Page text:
Why a 25 year old mountain bike is still worth riding.

I didn’t ride my 25 year old Proflex bike entirely out of choice, today. I still haven’t got the wheels for my Boardman, a bike of a mere 4 years, back from the shop yet, having had new bearings and a pawl spring in the free hub fitted. The weather has, however, remained ideal for an older bike. Modern bikes are far better protected against wet weather than old bikes and also easier to repair. The Boardman uses sealed bearings which press in to the hub where the Proflex uses ball bearings in a Shimano hub which, strangely, is what Shimano still use in many hubs. The ball bearings can be replaced but the cups in which the bearings run also wear so back in the day we were always changing the whole wheel. Brakes which used the rim as a braking surface usually wore out before the hubs and I learned the skill of rebuilding wheels which has often proved useful. If I damage a rim with a rock strike it’s more economical to replace the rim than the whole wheel. For this reason and many other wear related issues I prefer to ride my 3 classic bikes when the weather is dry.

I thought it would be useful training and a lot of fun to ride 3 laps of the man made trails on our local hill, Healey Nab. The Proflex is in good working order at the moment. I’ve kept it well maintained but they do tend to need a little more attention than a newer bike. The cables are split like a road bike. This saves virtually no weight but allows dirt to get inside and cause gear change problems. It’s a hangover from the origins of mountain bikes in California, which started as strong versions of road bikes with a few concessions to off road riding, like wide tyres and handlebars. The Proflex has the addition of front and rear suspension but still has a stretched out road bike like riding position. By building my own fork to replace the poor original I’ve been able to raise the handlebars buy a useful amount of over 25 mm. This might not sound like much but small differences are often very noticeable. My Boardman has a bottom bracket 15 mm lower than on the Trek but you feel distinctly closer to the ground. On the Proflex, which has only around 75 mm of suspension travel compared to the Boardman’s 140/130 mm, you feel much lower still. The big difference comes when you ride it.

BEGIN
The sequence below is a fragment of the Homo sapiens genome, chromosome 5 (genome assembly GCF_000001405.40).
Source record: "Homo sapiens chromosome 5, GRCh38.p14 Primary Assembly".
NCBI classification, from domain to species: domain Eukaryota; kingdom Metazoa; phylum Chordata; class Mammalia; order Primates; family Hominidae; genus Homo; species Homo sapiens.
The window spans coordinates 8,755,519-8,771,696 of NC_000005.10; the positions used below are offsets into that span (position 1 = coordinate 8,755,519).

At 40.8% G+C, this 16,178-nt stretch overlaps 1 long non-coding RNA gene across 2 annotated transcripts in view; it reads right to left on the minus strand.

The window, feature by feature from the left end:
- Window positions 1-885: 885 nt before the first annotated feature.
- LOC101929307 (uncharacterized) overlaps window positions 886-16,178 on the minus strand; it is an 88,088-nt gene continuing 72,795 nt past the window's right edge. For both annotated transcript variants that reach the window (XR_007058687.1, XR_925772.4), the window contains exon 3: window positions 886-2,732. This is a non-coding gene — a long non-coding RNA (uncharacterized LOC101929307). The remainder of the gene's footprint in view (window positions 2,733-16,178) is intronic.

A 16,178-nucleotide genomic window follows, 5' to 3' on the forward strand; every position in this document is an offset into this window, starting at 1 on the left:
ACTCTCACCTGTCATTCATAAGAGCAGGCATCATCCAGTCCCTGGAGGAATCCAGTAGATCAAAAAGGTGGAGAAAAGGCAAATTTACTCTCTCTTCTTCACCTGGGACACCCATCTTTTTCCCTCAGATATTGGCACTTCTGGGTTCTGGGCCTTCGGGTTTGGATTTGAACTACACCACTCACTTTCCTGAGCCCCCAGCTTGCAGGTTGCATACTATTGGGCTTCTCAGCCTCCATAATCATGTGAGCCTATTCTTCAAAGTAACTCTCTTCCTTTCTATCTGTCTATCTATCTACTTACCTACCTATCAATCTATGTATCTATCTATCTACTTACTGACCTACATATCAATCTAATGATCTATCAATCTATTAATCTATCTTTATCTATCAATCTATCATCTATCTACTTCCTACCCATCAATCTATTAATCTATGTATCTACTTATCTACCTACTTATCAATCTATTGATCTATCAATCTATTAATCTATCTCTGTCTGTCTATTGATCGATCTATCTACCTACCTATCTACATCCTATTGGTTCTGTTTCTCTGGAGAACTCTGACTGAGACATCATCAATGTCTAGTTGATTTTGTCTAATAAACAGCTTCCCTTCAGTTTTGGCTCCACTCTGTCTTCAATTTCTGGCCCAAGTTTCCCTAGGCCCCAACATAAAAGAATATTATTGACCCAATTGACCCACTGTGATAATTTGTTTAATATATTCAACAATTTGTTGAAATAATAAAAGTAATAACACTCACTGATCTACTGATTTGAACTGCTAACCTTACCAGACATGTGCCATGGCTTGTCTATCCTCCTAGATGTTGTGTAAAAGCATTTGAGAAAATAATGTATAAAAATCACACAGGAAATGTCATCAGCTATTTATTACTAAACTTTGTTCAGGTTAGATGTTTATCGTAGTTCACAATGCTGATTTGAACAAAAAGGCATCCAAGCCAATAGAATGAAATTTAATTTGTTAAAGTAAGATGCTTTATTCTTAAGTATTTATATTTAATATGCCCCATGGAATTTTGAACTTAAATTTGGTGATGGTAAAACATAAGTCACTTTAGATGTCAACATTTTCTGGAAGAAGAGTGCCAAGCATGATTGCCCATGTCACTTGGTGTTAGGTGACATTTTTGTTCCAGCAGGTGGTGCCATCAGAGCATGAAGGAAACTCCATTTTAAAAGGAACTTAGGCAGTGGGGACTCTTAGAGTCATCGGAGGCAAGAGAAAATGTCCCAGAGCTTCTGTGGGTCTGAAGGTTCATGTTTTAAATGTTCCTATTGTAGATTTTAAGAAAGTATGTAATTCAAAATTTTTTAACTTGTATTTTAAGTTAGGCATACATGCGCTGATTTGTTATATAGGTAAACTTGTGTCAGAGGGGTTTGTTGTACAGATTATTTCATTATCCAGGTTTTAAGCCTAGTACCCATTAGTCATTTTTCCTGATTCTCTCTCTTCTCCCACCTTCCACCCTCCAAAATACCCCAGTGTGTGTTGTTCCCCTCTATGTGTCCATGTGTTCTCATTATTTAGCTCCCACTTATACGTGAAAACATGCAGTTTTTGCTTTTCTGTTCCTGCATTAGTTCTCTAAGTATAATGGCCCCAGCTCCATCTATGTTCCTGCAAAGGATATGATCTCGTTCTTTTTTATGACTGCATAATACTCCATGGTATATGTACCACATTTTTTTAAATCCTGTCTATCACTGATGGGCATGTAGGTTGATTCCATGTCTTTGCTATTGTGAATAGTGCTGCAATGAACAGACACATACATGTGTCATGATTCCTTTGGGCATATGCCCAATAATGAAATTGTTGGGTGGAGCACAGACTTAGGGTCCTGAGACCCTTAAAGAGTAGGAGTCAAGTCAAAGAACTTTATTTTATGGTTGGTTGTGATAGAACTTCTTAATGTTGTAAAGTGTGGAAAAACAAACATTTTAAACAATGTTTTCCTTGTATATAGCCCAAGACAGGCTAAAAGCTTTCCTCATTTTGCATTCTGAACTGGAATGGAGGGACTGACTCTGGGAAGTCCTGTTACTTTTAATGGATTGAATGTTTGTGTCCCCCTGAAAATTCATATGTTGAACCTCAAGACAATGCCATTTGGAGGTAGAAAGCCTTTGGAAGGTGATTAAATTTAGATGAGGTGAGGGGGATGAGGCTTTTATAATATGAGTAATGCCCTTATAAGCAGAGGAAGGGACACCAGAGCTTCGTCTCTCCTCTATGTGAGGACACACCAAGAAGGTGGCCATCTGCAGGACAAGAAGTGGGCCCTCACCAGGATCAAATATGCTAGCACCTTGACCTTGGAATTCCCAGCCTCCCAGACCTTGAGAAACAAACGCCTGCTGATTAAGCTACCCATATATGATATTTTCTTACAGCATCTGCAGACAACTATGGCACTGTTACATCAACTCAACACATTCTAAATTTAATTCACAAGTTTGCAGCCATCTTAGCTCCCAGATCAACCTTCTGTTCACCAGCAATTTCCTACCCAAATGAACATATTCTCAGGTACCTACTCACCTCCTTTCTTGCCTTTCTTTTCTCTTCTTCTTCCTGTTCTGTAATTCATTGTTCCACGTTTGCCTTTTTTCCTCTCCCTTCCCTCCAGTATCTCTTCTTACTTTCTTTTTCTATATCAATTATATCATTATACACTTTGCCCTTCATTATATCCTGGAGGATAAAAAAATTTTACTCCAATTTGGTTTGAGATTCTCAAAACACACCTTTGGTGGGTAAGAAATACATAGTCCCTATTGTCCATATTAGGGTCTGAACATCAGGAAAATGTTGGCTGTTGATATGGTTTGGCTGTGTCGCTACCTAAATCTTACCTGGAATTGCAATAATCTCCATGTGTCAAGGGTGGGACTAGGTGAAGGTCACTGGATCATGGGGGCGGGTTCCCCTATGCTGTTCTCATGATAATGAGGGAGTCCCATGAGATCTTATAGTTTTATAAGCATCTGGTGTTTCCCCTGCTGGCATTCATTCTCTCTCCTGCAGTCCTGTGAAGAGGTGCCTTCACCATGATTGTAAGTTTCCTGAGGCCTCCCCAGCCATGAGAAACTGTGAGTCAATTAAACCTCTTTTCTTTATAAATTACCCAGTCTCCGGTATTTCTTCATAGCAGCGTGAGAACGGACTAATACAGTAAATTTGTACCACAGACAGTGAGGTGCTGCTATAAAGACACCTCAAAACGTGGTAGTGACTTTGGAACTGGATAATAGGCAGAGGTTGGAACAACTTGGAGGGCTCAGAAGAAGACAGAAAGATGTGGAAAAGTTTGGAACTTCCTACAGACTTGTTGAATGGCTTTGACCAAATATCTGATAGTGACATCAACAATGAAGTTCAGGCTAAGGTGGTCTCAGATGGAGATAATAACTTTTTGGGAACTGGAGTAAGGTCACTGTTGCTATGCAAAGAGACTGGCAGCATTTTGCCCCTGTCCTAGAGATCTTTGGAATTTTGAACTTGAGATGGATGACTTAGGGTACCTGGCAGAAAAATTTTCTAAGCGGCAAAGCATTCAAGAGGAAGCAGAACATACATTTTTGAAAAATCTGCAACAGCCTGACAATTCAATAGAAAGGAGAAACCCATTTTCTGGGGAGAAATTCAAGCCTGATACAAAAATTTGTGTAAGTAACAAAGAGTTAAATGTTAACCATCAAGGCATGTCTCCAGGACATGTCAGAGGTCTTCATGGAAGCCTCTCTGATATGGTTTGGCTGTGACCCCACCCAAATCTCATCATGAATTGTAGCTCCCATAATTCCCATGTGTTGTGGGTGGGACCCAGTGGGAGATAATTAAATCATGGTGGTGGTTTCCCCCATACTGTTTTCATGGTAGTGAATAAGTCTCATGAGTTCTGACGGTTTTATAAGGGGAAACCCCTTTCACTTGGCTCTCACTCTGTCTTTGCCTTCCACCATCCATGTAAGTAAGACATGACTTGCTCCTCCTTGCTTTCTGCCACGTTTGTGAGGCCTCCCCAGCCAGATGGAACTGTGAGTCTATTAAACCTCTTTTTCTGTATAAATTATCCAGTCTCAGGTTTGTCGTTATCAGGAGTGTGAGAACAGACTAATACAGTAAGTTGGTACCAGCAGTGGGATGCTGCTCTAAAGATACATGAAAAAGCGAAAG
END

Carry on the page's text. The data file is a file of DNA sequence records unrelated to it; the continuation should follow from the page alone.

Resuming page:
The Proflex at the summit, which was busy with walkers.
The hills of North Wales, with their excellent riding destinations, were visible in the far distance.

I completed 3 laps and on the main descent achieved times of 1 minute 26 on laps one and two and just one second slower on lap three. I felt to be going so fast with the tyres scrabbling for grip but was around 5 seconds slower than I was on the Trek and Boardman recently. Still the time isn’t important. If you want to feel the thrill of speed a 25 year old bike is an excellent way to experience it. I was taking more of a battering over the bumpy surfaces and wasn’t so able to concentrate on getting the power down. On the climbs I doubt there would have been the same difference. The lightweight Proflex, with it’s stiff suspension is a rather good climber. I noticed once more how many other riders spend their time standing around and not actually riding. They also seem to prefer to push back up hill whereas I was riding, which gave me a useful workout. Another good ride but sadly our long, dry period may only last one more day.

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